The Online Citizen

The Online Citizen is a blogging platform based in Taiwan. Founded in December 2006 by Andrew Loh and Remy Choo Zheng Xi in Singapore,[1][2] it is known for its political activism.[3] It describes itself as a group of advocacy journalists who report on topics not generally covered by the mainstream media.

The Online Citizen
The Online Citizen logo.svg
Type of site
Political commentary
Available inEnglish
  • Singapore (2006-2021)
  • Taiwan (2022-present)
Country of originSingapore
  • Andrew Loh
  • Remy Choo Zheng Xi
EditorTerry Xu


In 2011, the Singapore Registry of Political Donations gazetted the platform as a political organization, noting that the editors of the website organized online and offline campaigns to change legislation and government policies.[4] Under the Political Donations Act, political entities cannot receive funds from foreign contributors[5] and anonymous contributions above SGD 5000. In 2014, the website registered for a class license, which was regulated under the Broadcast Act. It meant that it had to "undertake not to receive foreign funding for its provision, management and, or, operation as part of the registration".[6]

2018-2022: Defamation cases and closureEdit

In February 2018, TOC was de-gazetted as a "political association", as it was ran by only one person – editor Terry Xu, who has been responsible for the development of content since 2011, when its core team of editors left.[7][8]

Criminal defamation over allegations against Singapore Cabinet ministersEdit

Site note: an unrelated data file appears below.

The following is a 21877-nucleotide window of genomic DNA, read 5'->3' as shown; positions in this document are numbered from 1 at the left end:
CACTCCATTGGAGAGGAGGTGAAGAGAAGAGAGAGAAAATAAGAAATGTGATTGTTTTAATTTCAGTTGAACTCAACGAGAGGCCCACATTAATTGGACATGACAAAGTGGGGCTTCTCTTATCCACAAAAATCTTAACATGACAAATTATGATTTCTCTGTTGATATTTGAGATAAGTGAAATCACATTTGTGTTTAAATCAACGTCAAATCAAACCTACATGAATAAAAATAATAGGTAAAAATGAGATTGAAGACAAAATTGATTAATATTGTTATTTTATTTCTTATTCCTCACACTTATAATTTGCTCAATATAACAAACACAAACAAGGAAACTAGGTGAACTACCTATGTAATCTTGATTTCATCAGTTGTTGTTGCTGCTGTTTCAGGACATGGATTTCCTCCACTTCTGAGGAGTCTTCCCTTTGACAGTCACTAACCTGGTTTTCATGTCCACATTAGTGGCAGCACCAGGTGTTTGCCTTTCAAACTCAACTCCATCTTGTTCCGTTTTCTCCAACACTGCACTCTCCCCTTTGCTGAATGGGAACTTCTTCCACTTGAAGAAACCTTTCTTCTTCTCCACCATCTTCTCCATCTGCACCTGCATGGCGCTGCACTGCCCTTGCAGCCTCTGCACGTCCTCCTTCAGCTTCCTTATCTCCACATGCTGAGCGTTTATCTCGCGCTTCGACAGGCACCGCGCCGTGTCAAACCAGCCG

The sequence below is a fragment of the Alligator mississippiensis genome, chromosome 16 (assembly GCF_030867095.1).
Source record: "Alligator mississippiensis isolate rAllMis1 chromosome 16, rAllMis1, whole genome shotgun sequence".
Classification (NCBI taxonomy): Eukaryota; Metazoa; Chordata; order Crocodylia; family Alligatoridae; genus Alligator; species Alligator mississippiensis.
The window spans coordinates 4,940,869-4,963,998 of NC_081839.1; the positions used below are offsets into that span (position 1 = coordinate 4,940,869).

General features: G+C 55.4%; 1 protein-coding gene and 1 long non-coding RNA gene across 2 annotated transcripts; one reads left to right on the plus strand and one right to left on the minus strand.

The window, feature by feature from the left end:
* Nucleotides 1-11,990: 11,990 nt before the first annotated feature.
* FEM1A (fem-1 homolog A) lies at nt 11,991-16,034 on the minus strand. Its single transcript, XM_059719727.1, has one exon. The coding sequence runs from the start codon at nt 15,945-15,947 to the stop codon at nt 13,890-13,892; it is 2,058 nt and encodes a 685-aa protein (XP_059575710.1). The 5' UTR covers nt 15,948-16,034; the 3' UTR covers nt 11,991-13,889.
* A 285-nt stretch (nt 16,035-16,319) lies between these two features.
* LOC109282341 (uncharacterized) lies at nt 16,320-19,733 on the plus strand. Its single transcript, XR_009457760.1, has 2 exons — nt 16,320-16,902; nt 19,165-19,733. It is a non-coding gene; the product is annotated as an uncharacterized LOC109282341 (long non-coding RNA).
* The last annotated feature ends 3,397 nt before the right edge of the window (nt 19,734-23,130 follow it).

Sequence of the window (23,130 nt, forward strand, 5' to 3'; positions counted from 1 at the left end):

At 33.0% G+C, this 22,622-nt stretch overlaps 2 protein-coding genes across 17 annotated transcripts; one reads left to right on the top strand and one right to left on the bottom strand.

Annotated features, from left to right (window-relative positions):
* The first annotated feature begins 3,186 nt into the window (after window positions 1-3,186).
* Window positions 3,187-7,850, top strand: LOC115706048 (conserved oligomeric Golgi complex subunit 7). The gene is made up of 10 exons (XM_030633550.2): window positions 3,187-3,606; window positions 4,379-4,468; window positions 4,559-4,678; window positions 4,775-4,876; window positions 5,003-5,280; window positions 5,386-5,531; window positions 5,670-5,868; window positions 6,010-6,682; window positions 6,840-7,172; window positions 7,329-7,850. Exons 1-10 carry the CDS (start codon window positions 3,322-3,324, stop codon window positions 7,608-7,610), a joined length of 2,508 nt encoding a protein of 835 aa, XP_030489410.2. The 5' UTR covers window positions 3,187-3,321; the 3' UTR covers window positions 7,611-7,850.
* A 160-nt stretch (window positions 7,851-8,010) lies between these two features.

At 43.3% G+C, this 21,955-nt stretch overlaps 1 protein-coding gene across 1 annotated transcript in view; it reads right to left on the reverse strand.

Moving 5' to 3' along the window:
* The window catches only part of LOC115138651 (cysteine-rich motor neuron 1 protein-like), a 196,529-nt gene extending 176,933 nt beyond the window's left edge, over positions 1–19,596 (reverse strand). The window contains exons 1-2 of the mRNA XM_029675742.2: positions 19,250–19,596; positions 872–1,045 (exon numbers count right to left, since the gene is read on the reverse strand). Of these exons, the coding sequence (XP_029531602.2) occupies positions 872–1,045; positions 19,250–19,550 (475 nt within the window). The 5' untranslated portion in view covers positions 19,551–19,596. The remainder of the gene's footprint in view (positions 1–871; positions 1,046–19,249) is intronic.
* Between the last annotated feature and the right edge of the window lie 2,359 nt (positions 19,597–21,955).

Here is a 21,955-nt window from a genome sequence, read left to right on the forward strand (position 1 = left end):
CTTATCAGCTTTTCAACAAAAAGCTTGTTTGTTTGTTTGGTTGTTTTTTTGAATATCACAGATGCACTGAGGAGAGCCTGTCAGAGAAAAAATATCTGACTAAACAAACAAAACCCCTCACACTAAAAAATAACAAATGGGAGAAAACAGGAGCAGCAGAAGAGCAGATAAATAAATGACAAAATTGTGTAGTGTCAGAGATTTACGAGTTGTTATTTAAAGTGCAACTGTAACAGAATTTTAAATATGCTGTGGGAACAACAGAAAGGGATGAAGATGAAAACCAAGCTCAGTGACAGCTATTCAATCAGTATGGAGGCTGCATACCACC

On 4 September 2018, a letter alleging "corruption at the highest echelons" in the Singapore government was published on TOC. This led to computers belonging to Xu being seized by the police for investigation on 21 November 2018, forcing the site to go into a temporary hiatus.[9] It was found that the author of the letter had sent it to TOC through a friend's email account who did not intend for the account to be used in such a manner.[10] On 21 November 2021, both Xu and the author was found guilty for defamation with the author being guilty for a charge under the Computer Misuse Act.[10][11] On 21 April 2021, Xu was sentenced three weeks jail and the author three months and three weeks. Xu would be appealing against the sentence.[12]

38 Oxley RoadEdit

On 1 September 2019, Hsien Loong sent a letter, via the Prime Minister Office, to The Online Citizen's (TOC) editor, Terry Xu over an article that was published on TOC, repeating the claims that he had tried to preserve the house against his father's wishes.[13][14] In the same letter, he wrote that he would be taking legal actions, unless the article is taken down from TOC website and its Facebook page and Xu makes a full apology.[15] However, Xu did not comply fully.[16] On 5 September 2019, Hsien Loong sued Xu for repeating statements made by Lee's siblings, an action which critics questioned the use of Prime Minister Office resources for personal matters.[16] Xu was found guilty in 2021. Hsien Loong was awarded S$210,000 in total damages, which he donated to charity.[17]

2021 suspension and closureEdit

On 14 September 2021, the Infocomm Media Development Authority (IMDA) suspended TOC's broadcasting class license over a dispute over reports on funding sources and would cancel TOC's licence if the information request was not met by 28 September. TOC was also required not to published any new articles beyond 16 September 2021, 3pm.[18] Xu instead took the site offline on the morning of 16 September 2021.[19][20] The license was cancelled on 15 October 2021.[21] On 16 December 2021, TOC's judicial review application, challenging the orders by IMDA, was dismissed by the High Court.[22]


On 16 September 2022, the website was relaunched, with Xu announcing that operations would be shifted to Taiwan under a new local company.[23] Xu also added that this relaunched website will provide daily news coverage in Asia and beyond Singapore.[23]